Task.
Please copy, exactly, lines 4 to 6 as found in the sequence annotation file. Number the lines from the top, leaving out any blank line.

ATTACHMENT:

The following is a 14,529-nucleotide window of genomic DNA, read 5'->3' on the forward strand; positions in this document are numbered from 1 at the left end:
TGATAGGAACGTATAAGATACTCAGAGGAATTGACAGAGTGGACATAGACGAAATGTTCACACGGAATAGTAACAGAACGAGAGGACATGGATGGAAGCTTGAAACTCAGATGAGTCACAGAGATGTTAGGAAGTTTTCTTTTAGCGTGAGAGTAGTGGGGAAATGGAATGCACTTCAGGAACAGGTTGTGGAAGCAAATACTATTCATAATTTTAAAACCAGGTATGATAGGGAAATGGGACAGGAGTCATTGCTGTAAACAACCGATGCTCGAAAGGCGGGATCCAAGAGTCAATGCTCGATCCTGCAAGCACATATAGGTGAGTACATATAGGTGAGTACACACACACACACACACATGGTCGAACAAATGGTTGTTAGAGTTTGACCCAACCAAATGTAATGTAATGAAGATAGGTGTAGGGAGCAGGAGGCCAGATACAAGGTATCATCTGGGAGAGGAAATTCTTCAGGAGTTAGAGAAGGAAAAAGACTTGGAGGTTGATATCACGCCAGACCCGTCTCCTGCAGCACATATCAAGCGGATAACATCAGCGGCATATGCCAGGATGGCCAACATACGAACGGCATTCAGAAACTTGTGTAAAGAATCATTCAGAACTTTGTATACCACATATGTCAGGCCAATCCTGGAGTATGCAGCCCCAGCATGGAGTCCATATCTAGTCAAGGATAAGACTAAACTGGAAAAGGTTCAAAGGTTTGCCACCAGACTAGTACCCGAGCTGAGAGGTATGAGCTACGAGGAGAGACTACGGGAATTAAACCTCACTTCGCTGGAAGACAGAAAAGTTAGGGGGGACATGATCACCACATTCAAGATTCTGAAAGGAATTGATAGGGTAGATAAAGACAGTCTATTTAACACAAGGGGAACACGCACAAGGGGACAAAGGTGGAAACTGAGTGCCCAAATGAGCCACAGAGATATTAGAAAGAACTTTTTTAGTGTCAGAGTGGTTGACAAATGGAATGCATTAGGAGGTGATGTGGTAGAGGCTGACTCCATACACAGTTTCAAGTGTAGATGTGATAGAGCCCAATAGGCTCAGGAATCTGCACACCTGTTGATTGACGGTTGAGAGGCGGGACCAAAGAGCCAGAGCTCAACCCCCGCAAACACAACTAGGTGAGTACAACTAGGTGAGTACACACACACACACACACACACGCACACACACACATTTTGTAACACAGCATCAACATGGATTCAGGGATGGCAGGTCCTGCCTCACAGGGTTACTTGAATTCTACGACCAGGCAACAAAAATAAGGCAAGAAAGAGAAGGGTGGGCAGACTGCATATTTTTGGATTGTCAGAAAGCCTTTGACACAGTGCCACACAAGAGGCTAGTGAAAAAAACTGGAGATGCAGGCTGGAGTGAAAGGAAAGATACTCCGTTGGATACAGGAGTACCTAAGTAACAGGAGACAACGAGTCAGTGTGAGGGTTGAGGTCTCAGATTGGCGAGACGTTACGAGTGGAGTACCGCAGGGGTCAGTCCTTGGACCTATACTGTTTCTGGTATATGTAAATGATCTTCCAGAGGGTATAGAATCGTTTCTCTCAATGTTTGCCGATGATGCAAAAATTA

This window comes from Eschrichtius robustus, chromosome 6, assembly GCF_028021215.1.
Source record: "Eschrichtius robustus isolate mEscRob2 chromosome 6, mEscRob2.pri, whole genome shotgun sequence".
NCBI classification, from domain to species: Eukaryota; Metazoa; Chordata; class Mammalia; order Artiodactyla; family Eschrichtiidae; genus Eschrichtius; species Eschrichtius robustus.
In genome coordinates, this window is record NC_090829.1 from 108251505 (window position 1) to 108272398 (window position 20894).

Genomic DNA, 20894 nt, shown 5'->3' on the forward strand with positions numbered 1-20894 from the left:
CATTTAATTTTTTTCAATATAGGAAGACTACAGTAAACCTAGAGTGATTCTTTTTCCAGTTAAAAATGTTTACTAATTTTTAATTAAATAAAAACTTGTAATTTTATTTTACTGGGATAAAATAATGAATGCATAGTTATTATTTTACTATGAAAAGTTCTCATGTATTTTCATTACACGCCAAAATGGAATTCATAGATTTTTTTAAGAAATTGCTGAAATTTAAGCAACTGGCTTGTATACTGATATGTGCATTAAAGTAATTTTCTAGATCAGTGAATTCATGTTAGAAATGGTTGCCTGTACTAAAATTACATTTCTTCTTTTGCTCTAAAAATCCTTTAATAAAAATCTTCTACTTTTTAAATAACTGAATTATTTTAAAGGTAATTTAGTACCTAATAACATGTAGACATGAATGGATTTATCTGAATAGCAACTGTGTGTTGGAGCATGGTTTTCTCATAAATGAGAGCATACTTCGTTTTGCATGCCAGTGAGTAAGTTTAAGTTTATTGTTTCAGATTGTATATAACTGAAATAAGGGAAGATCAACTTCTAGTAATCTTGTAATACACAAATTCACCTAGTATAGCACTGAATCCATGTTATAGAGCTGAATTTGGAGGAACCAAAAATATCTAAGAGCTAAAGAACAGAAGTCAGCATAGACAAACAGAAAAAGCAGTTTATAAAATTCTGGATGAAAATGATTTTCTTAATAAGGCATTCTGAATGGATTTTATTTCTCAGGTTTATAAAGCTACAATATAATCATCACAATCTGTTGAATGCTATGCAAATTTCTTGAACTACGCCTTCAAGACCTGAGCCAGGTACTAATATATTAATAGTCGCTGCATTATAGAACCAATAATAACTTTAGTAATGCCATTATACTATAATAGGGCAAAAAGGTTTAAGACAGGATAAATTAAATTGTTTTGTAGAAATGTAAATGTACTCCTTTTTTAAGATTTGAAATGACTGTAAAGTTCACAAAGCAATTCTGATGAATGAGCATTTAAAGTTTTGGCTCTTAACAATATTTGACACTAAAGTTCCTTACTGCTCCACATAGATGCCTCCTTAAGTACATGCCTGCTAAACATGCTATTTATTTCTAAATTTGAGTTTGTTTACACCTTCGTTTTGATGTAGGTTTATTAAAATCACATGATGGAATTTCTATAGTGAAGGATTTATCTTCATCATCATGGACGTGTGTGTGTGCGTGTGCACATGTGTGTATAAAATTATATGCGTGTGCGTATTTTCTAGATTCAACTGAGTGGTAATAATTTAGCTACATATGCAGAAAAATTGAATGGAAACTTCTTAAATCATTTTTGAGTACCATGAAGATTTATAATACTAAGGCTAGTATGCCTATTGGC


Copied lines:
Source record: "Eschrichtius robustus isolate mEscRob2 chromosome 6, mEscRob2.pri, whole genome shotgun sequence".
NCBI classification, from domain to species: Eukaryota; Metazoa; Chordata; class Mammalia; order Artiodactyla; family Eschrichtiidae; genus Eschrichtius; species Eschrichtius robustus.
In genome coordinates, this window is record NC_090829.1 from 108251505 (window position 1) to 108272398 (window position 20894).